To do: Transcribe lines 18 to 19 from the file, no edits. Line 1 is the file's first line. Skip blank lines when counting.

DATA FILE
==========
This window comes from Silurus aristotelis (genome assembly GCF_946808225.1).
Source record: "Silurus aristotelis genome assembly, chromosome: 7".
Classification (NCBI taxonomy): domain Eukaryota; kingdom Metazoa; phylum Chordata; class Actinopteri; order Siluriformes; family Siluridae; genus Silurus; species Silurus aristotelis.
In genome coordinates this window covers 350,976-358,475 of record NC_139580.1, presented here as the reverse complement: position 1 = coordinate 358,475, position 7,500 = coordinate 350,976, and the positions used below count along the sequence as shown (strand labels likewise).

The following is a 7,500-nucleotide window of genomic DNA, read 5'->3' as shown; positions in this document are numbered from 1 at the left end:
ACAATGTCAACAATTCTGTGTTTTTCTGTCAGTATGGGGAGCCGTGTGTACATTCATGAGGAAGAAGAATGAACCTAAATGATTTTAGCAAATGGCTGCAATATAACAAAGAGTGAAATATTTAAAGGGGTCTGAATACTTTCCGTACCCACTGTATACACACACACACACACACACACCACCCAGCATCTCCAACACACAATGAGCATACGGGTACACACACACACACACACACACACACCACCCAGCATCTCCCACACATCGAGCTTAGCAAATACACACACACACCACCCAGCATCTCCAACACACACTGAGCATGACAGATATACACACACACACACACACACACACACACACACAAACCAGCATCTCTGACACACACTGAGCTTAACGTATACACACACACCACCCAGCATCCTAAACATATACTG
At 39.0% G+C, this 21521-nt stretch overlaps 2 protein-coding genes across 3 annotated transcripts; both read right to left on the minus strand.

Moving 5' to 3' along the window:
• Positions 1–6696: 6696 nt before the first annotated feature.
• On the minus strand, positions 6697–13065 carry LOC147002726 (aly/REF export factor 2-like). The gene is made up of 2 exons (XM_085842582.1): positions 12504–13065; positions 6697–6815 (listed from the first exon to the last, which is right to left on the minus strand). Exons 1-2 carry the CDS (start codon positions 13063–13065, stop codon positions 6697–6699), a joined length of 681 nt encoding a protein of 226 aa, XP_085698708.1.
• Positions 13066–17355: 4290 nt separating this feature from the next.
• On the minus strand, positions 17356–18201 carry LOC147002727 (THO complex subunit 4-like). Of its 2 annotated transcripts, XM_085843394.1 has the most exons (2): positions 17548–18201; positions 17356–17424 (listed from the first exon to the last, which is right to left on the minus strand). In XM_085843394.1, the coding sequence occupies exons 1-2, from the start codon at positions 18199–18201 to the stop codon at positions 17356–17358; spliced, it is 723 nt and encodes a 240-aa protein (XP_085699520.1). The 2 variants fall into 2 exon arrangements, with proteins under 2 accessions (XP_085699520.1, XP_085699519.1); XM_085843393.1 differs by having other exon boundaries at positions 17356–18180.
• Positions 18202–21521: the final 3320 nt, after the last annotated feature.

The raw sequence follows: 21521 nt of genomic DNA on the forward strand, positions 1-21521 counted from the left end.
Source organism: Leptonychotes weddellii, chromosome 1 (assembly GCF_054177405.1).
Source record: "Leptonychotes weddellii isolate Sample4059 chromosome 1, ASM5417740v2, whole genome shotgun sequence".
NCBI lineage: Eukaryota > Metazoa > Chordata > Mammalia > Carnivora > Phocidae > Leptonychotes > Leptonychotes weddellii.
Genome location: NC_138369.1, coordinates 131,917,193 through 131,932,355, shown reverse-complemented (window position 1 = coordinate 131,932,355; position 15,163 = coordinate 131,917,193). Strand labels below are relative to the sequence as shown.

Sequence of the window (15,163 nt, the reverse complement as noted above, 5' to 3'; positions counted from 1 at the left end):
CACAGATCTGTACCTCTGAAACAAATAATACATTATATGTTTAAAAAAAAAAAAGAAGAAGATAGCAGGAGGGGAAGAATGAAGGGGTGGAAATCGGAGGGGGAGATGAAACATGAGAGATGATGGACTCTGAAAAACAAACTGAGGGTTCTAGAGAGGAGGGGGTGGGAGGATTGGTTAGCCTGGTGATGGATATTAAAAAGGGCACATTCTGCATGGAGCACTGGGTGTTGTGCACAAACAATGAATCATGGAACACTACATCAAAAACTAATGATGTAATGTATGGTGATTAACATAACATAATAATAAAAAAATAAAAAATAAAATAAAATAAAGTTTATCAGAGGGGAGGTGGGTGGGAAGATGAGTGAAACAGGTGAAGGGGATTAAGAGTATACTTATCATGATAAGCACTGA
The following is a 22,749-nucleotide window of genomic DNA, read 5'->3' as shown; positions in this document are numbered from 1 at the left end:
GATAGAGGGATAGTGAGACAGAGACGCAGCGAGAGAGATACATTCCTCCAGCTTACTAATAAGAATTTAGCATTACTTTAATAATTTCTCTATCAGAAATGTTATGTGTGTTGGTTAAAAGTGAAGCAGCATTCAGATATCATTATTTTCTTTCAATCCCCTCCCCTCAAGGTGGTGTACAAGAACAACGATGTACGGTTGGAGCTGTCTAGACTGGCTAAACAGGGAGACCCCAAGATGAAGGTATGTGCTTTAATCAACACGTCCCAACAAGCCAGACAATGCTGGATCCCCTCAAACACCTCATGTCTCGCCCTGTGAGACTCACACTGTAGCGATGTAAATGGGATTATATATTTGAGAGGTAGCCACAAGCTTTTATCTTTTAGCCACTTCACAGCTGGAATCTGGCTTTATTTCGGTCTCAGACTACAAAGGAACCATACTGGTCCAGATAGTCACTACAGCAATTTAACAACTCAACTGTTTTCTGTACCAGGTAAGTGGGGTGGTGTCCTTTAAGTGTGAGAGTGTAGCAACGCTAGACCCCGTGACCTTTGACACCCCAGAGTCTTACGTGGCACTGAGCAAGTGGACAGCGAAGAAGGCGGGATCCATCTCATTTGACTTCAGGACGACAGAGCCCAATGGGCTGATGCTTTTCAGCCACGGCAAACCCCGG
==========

Genome location: NC_138369.1, coordinates 131,917,193 through 131,932,355, shown reverse-complemented (window position 1 = coordinate 131,932,355; position 15,163 = coordinate 131,917,193). Strand labels below are relative to the sequence as shown.

Sequence of the window (15,163 nt, the reverse complement as noted above, 5' to 3'; positions counted from 1 at the left end):